In France, the cream is unpasteurized and therefore contains the bacteria necessary to thicken it naturally. In our country, where all commercial cream is pasteurized, the fermenting agents necessary can be obtained by adding buttermilk or sour cream.
It is used as a dessert topping and for thickening cooked sauces and soups; it has the added advantage of not curdling when boiled.
Make your own creme fraiche by whipping together one cup whipping cream and two tablespoons buttermilk. Set aside at room temperature for 24 hours or until very thick. Stir once or twice during that time. Cream will thicken faster if the room is on the warm side.
Stir thickened creme fraiche well. Refrigerate at least six hours before serving. Cover tightly and store in refrigerator for up to two weeks.
This just in blog, by Dan Plutchak, editor
As the presidential candidates crisscrossed Wisconsin this past week ahead of Tuesday’s presidential primary, they’ve pitched all the things they would do as president.
But, as you head to the polls to vote, remember any president can do very little without the cooperation of Congress.
It’s the role of the House and Senate to pass legislation. The president’s only duty is to either approve the law with his or her signature, or reject it by veto.
When Donald Trump says he’ll force Mexico to pay for a wall between our two counties, or when Ted Cruz says he’ll step up policing in Muslim neighborhoods, it’s unclear what sort of legislation Congress could consider, making those campaign promises little more than talking points.
No matter who you vote for Tuesday, their proposals won’t go very far unless voters also pick a majority in the House of Representatives and at least 60 agreeable senators.
Lykeminded blog, by Jim Lyke
Don’t mess with Bessie.
That message comes through loud and clear from certain locals whenever Janesville’s iconic cow gets adorned with anything from high heels to pink spots to Mexican headwear.
So I imagine a segment of the population is none too pleased about the recent announcement that Bessie is transitioning from a Guernsey to a Holstein.
Apparently cows, unlike leopards, can change their spots.
It was Dr. Seuss’ birthday last week, March 2, so I got out his books, all of them favorites of mine, to read again.
Who knew I was being politicized when I relied on others to read me books long before I could read on my own? His words go much deeper than they appear at first glance.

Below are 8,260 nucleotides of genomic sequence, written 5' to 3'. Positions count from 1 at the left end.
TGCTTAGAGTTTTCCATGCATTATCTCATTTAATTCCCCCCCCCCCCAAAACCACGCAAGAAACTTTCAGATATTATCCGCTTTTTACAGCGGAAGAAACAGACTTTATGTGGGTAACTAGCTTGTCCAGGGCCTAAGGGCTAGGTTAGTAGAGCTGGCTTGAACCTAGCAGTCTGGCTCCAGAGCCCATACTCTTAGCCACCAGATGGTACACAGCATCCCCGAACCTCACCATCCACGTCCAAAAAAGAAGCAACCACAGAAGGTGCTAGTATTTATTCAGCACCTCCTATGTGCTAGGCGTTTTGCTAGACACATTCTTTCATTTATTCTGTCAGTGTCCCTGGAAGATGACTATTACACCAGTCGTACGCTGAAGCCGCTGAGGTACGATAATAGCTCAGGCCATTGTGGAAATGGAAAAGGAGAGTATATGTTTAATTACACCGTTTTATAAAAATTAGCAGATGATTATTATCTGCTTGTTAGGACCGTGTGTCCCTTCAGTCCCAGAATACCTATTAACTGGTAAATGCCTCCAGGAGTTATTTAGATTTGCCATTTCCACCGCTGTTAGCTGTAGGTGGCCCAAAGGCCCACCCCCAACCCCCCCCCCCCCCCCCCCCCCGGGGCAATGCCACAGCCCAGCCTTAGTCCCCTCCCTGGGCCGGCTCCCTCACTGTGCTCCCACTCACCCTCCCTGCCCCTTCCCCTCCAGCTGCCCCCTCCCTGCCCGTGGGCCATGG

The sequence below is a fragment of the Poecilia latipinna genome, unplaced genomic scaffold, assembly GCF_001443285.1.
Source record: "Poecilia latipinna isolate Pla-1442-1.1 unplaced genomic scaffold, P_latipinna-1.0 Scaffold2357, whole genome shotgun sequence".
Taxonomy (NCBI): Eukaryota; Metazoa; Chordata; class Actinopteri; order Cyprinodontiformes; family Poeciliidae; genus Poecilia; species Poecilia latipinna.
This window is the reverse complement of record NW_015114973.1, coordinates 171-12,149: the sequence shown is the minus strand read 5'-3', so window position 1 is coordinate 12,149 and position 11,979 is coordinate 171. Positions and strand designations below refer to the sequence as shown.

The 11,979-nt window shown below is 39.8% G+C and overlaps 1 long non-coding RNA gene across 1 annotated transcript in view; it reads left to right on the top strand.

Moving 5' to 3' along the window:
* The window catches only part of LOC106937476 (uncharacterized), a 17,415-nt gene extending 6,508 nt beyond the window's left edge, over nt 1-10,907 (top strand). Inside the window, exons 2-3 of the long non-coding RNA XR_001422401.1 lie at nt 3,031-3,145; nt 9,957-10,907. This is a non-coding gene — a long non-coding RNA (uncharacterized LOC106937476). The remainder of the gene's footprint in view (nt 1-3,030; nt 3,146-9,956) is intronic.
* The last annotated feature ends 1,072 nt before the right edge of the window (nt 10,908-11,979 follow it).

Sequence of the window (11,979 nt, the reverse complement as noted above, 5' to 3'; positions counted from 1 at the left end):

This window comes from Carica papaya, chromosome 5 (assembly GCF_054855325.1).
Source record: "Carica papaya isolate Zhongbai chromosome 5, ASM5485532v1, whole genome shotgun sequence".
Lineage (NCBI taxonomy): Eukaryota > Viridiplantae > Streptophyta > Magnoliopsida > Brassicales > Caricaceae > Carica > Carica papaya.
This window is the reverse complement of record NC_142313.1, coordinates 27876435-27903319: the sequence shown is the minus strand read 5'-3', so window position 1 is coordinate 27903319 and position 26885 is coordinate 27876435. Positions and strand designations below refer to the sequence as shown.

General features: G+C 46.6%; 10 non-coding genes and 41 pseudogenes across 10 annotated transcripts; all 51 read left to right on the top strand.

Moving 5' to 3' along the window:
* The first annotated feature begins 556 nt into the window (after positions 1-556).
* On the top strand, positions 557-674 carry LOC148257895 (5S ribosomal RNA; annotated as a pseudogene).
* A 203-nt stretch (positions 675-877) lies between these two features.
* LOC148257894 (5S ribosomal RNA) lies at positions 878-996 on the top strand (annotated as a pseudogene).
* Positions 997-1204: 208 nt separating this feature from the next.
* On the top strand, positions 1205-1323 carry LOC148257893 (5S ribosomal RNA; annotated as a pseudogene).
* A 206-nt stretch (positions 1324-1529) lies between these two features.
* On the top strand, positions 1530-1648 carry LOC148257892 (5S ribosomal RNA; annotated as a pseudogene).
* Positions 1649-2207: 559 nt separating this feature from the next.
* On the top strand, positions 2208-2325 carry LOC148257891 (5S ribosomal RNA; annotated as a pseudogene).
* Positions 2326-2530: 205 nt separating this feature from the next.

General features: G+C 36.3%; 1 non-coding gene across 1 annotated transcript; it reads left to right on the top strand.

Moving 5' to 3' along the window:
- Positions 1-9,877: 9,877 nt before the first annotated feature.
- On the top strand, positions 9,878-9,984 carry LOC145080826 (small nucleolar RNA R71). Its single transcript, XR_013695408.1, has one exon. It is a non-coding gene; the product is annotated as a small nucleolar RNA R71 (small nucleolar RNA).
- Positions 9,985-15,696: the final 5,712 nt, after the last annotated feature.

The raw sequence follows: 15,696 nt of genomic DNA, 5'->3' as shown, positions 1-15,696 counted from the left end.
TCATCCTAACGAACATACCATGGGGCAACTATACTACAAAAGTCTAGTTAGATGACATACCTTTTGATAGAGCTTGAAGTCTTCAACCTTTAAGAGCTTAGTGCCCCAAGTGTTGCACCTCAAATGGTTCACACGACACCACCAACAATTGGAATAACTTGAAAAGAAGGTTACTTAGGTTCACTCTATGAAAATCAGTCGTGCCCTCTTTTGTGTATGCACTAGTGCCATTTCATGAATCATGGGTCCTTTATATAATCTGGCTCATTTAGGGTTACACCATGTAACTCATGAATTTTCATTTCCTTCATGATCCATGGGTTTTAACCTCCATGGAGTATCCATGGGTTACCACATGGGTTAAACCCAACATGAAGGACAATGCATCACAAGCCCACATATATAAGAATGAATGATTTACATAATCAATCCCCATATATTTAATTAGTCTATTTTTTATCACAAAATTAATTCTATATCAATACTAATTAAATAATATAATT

His books make great beginning readers. True to the fairy tale form, they offer simple morality tales for kids. But some of his stories touch on complex social and political themes.
For example, “The Lorax” touches on environmental conservationism and activism.
Seuss wrote “Yertle the Turtle” in reaction to Hitler’s rise to power.
“The Sneetches” talks about racism and discrimination.
“The Butter Battle Book” covers the arms race.
“Horton Hears a Who” is about isolationism.
Lots of serious stuff.
Seuss writes, “If you never did, you should. These things are fun, and fun is good.”
Now that’s some good advice for the days when you’re taking everything much too seriously. That’s from “One Fish Two Fish Red Fish Blue Fish.”
This story is encouraging people to be observant and imaginative. At the book’s start, we are asked to notice opposites: old and new, bad and glad, thin and fat, fast and slow, high and low. Comparison is an easy way to notice differences and uniqueness.
So, what does this have to do with a cooking column? Well, I was going to write about “Green Eggs and Ham” and give you a recipe for Florentine eggs, my version of green eggs, but “One Fish Two Fish Red Fish Blue Fish” caught my eye because there are a lot of fish in the supermarkets right now. This is due to the Lenten season, when some Catholics eat fish or seafood in lieu of meat.
We can take Seuss’ encouragement to be observant to heart as we shop for fish. Start with the eyes — they should be clear and bright, not clouded or murky. A whole fish should look shiny,not slimy. Fresh fish flesh is firm and bounces back when you press into it.
And as counterintuitive as it may be, fresh fish should not smell fishy. It should smell like the ocean. A fishy smell means that fats inside the fish have begun to oxidize, a sign of decay and age.
Some people are intimidated by fish and then they make mistakes. But if you remember to get the pan searing hot before you add the fish, you’re halfway to success.
If you are frying your fish, the oil should be 375 F.
Don’t overcook fish. It’s done when there’s just that little bit of translucency left in the middle. Measure the thickest part of the fish and cook 10 minutes per inch.
If you use a marinade, go easy on the salt and don’t let fish marinate too long as it will make the fish soggy.
Blackened red snapper
— Recipe by Mario Batali of The Chew
4 fillets (6 to 8 oz.) red snapper fillets
Unsalted butter (to sauté)
1 lemon (halved)
Cajun seasoning mix:
1 tsp. paprika
1 tsp. onion powder
1 tsp. garlic powder
1 tsp. cayenne pepper
1 tsp. ground black pepper
1 tsp. dried thyme
1 tsp. dried oregano
1 tsp. kosher salt
For the Cajun seasoning mix, thoroughly mix together all ingredients.
Season the snapper generously with the Cajun seasoning mix and gently pat into the fish to stick.
Heat a large skillet over medium-high heat and add equal parts oil and butter. Once it has foamed and subsided, add snapper fillets (as many as fit comfortably,) skin side down, and cook until nearly opaque all the way through. Flip and cook another minute, then transfer to a platter. Wipe skillet clean and repeat with remaining fish.
Serve with lemon.